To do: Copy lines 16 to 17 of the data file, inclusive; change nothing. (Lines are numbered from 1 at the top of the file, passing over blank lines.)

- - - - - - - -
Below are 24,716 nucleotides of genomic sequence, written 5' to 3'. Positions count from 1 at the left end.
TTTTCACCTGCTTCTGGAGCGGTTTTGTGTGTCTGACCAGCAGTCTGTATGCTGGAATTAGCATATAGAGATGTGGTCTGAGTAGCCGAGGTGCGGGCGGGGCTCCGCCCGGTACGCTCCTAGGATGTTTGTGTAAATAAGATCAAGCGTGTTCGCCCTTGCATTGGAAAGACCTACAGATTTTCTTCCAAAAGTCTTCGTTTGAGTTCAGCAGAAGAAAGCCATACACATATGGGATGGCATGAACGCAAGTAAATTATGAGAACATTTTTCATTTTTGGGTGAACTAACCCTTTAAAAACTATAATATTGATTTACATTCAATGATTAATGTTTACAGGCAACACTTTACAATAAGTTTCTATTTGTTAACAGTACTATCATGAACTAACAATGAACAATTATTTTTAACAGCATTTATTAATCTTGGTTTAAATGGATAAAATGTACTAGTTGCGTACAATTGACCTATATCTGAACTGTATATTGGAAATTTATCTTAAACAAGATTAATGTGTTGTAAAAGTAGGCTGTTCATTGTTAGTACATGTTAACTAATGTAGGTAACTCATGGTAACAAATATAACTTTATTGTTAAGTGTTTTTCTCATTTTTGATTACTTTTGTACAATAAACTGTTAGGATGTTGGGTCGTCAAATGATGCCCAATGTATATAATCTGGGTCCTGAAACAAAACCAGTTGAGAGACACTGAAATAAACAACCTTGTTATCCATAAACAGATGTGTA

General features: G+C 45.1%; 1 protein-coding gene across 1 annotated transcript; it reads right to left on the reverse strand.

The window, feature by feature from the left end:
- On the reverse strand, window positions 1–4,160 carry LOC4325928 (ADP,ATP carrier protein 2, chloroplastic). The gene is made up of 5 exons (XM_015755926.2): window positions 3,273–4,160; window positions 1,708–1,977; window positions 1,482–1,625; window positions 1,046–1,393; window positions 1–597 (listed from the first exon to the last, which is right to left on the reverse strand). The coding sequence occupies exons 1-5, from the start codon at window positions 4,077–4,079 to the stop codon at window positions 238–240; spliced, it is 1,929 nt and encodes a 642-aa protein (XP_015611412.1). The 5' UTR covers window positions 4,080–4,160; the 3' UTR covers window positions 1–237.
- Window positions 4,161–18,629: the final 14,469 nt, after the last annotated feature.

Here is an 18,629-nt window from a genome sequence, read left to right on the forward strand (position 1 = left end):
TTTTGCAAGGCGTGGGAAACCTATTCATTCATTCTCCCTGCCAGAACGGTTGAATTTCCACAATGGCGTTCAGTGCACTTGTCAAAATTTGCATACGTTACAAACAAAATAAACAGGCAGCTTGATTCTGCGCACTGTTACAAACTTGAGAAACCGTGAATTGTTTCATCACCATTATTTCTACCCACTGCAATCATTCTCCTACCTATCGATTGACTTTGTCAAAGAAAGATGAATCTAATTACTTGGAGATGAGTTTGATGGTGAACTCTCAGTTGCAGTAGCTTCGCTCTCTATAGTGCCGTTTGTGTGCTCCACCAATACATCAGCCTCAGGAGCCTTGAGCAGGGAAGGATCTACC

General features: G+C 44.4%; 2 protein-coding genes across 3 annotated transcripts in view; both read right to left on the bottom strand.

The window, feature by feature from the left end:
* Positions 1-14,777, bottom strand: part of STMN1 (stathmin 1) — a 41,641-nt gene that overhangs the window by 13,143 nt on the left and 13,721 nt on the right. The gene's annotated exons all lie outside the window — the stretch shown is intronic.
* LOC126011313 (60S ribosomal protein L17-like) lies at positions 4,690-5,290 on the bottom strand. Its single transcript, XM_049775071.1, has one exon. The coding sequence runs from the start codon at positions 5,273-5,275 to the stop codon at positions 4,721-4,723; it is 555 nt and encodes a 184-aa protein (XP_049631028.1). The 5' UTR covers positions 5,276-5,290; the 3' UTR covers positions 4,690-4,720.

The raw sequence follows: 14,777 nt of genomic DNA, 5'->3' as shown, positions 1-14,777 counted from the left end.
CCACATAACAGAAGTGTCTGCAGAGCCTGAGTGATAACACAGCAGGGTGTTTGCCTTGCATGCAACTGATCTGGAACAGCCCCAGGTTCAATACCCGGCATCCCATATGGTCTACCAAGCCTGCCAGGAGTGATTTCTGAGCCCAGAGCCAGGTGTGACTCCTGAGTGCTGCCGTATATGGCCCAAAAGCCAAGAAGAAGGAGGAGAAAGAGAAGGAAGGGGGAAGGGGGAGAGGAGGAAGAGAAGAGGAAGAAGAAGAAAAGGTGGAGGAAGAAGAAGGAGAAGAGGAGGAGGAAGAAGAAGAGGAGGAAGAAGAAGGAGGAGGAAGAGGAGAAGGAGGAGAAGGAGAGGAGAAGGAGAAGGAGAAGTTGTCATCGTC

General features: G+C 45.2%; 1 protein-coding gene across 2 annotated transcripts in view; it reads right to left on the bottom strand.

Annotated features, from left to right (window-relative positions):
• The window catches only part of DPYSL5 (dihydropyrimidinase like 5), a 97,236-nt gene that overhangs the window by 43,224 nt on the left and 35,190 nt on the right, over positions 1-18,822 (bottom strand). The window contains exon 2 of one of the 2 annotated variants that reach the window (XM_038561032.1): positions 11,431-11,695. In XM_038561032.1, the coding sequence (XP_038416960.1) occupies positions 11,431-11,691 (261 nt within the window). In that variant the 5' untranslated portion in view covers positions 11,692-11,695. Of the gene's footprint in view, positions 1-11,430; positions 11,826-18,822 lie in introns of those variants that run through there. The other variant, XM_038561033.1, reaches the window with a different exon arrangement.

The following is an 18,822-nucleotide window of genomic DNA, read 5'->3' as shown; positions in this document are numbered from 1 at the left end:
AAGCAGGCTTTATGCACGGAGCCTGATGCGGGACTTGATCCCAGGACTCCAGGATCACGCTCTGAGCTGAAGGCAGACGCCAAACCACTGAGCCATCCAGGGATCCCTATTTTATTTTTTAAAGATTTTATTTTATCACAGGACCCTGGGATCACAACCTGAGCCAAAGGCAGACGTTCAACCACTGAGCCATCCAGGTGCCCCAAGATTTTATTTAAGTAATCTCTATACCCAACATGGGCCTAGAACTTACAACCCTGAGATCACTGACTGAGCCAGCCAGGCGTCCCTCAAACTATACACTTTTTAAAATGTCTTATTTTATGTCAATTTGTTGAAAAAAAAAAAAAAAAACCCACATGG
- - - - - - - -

Annotated features, from left to right (window-relative positions):
• The window catches only part of DPYSL5 (dihydropyrimidinase like 5), a 97,236-nt gene that overhangs the window by 43,224 nt on the left and 35,190 nt on the right, over positions 1-18,822 (bottom strand). The window contains exon 2 of one of the 2 annotated variants that reach the window (XM_038561032.1): positions 11,431-11,695. In XM_038561032.1, the coding sequence (XP_038416960.1) occupies positions 11,431-11,691 (261 nt within the window). In that variant the 5' untranslated portion in view covers positions 11,692-11,695. Of the gene's footprint in view, positions 1-11,430; positions 11,826-18,822 lie in introns of those variants that run through there. The other variant, XM_038561033.1, reaches the window with a different exon arrangement.